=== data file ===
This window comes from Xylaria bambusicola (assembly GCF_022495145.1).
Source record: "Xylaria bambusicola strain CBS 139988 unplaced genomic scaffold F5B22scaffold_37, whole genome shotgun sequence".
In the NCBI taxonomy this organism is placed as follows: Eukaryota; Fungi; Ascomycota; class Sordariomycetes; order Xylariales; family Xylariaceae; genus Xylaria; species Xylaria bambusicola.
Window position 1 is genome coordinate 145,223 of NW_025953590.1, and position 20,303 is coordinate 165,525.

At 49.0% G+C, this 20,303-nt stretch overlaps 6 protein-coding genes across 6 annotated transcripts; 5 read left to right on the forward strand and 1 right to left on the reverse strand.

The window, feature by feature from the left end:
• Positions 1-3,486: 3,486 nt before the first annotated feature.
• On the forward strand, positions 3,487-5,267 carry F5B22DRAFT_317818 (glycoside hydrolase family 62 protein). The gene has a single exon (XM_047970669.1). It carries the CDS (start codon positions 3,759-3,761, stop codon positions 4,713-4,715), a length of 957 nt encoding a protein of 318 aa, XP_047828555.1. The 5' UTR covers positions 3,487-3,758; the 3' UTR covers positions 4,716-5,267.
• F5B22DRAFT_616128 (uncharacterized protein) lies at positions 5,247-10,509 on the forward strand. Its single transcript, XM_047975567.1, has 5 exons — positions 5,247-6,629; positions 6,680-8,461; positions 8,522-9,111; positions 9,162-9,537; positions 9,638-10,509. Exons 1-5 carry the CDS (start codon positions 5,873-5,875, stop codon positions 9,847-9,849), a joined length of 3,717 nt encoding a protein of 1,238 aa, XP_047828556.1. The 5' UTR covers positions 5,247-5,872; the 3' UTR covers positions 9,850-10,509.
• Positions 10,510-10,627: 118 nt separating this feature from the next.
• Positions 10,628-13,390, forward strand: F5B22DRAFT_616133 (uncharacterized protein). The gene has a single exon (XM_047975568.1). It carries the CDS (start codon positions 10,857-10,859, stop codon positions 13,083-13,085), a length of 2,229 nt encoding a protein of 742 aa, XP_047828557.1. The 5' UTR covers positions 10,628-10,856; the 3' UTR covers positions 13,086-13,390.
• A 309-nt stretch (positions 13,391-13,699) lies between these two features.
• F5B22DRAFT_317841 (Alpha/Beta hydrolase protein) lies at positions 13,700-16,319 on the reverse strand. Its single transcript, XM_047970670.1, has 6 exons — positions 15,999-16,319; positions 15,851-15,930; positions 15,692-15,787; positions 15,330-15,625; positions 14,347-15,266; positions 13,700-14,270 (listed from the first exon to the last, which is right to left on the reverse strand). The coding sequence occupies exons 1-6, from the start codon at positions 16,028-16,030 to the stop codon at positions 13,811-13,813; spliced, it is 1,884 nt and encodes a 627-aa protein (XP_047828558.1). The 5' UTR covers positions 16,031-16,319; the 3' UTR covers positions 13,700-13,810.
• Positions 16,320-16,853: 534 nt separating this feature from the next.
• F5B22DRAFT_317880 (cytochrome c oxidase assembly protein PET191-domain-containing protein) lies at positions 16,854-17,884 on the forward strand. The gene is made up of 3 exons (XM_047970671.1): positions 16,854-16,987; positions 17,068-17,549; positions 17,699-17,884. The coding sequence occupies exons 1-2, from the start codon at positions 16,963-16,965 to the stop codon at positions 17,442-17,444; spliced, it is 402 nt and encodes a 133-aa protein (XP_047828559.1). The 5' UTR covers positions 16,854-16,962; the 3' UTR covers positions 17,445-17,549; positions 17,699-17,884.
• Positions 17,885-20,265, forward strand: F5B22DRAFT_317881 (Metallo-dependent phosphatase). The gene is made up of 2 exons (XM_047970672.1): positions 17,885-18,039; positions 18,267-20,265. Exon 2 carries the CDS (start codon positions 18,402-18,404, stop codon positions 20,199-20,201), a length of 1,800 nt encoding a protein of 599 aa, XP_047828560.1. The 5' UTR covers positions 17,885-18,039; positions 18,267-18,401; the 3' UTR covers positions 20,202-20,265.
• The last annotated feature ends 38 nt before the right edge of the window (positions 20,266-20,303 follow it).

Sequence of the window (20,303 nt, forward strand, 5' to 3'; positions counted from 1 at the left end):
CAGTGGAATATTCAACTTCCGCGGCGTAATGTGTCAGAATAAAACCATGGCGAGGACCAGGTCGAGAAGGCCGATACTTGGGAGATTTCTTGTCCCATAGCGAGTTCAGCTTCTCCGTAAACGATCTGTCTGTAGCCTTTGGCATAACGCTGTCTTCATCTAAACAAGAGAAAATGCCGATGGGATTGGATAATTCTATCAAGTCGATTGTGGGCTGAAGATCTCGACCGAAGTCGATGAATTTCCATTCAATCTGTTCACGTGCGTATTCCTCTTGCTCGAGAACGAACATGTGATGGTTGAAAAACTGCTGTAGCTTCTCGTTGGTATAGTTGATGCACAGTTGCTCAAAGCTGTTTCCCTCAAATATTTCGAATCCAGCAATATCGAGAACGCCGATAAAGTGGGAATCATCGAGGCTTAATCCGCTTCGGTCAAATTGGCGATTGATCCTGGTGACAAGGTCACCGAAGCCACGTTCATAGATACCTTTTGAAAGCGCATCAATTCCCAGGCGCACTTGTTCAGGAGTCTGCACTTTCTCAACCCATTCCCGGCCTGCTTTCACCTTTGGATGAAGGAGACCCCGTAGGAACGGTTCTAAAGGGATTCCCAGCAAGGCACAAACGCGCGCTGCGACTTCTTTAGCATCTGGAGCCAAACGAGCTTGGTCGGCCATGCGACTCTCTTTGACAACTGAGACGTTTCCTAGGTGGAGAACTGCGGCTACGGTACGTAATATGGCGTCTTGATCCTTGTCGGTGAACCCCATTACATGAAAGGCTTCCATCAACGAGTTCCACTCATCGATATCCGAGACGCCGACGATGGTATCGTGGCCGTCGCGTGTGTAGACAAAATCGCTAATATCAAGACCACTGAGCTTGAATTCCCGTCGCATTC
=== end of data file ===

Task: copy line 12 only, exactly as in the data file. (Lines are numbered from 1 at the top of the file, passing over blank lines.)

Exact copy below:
• A 309-nt stretch (positions 13,391-13,699) lies between these two features.